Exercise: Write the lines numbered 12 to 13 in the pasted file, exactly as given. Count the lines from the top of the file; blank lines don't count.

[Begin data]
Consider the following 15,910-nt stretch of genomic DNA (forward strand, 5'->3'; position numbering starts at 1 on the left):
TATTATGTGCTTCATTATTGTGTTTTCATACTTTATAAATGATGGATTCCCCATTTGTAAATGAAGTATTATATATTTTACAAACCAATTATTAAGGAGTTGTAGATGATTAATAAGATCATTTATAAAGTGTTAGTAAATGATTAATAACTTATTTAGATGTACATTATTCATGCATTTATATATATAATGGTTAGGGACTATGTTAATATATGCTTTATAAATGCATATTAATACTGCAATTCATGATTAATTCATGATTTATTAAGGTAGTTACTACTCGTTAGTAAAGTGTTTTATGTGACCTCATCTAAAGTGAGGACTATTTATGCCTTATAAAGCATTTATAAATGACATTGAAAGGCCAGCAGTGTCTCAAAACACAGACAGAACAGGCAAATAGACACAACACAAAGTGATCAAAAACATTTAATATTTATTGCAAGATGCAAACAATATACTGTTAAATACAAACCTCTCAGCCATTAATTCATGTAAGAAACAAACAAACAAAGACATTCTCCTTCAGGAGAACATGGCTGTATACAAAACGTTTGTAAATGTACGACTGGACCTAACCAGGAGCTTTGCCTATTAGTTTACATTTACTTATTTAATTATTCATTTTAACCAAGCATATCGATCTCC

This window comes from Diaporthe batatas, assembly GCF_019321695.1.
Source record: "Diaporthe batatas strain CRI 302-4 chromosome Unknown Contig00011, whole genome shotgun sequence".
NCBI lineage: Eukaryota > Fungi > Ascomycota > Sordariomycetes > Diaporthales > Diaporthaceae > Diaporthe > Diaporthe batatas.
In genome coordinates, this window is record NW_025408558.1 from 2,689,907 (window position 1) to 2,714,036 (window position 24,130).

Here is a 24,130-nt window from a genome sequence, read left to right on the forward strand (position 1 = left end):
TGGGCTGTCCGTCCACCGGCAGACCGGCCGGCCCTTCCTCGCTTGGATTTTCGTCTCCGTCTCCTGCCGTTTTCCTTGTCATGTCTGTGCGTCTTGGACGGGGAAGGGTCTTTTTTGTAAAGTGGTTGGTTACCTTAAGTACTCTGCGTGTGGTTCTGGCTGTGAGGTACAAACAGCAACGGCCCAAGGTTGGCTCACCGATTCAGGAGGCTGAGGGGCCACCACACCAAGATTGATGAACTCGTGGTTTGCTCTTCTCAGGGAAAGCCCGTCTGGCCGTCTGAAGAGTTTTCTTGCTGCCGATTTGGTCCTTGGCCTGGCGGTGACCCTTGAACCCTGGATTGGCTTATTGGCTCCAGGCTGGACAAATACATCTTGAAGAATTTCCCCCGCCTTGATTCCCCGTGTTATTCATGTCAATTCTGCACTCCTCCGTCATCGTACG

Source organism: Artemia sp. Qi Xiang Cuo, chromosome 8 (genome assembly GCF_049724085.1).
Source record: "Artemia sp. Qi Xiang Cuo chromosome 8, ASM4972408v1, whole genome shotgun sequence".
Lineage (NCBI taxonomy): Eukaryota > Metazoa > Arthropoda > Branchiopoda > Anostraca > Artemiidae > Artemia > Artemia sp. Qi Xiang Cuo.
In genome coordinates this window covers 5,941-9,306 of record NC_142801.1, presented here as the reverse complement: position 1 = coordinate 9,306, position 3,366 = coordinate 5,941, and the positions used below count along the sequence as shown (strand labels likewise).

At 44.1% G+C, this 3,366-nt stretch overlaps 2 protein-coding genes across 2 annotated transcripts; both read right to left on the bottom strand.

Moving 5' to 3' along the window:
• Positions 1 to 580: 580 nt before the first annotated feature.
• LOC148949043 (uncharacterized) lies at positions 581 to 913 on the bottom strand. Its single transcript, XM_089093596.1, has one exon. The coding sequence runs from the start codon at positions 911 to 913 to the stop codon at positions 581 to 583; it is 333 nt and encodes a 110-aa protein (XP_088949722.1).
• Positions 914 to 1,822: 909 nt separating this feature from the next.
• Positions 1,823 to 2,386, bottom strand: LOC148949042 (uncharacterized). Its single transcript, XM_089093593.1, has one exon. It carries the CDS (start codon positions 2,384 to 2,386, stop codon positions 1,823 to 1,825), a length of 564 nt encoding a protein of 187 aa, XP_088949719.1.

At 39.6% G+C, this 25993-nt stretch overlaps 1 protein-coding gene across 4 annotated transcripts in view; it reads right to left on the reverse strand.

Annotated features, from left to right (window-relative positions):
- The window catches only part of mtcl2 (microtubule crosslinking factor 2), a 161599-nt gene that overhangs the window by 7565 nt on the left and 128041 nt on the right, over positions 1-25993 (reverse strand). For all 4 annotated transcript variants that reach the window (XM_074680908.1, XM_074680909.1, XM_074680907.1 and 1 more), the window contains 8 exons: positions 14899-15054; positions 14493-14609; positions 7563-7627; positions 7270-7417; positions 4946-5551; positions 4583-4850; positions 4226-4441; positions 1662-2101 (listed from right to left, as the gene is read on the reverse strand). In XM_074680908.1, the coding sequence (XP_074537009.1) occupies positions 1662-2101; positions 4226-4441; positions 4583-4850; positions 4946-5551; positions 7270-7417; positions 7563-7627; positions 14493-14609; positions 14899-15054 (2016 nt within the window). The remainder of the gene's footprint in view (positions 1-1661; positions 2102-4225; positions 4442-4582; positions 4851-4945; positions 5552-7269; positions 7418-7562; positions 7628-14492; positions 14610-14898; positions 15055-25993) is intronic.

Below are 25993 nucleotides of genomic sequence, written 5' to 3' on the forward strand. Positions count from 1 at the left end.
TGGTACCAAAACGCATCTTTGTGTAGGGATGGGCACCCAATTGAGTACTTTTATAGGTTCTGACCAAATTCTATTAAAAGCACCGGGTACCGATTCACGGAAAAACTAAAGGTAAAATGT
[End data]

In genome coordinates this window covers 5,941-9,306 of record NC_142801.1, presented here as the reverse complement: position 1 = coordinate 9,306, position 3,366 = coordinate 5,941, and the positions used below count along the sequence as shown (strand labels likewise).

At 44.1% G+C, this 3,366-nt stretch overlaps 2 protein-coding genes across 2 annotated transcripts; both read right to left on the bottom strand.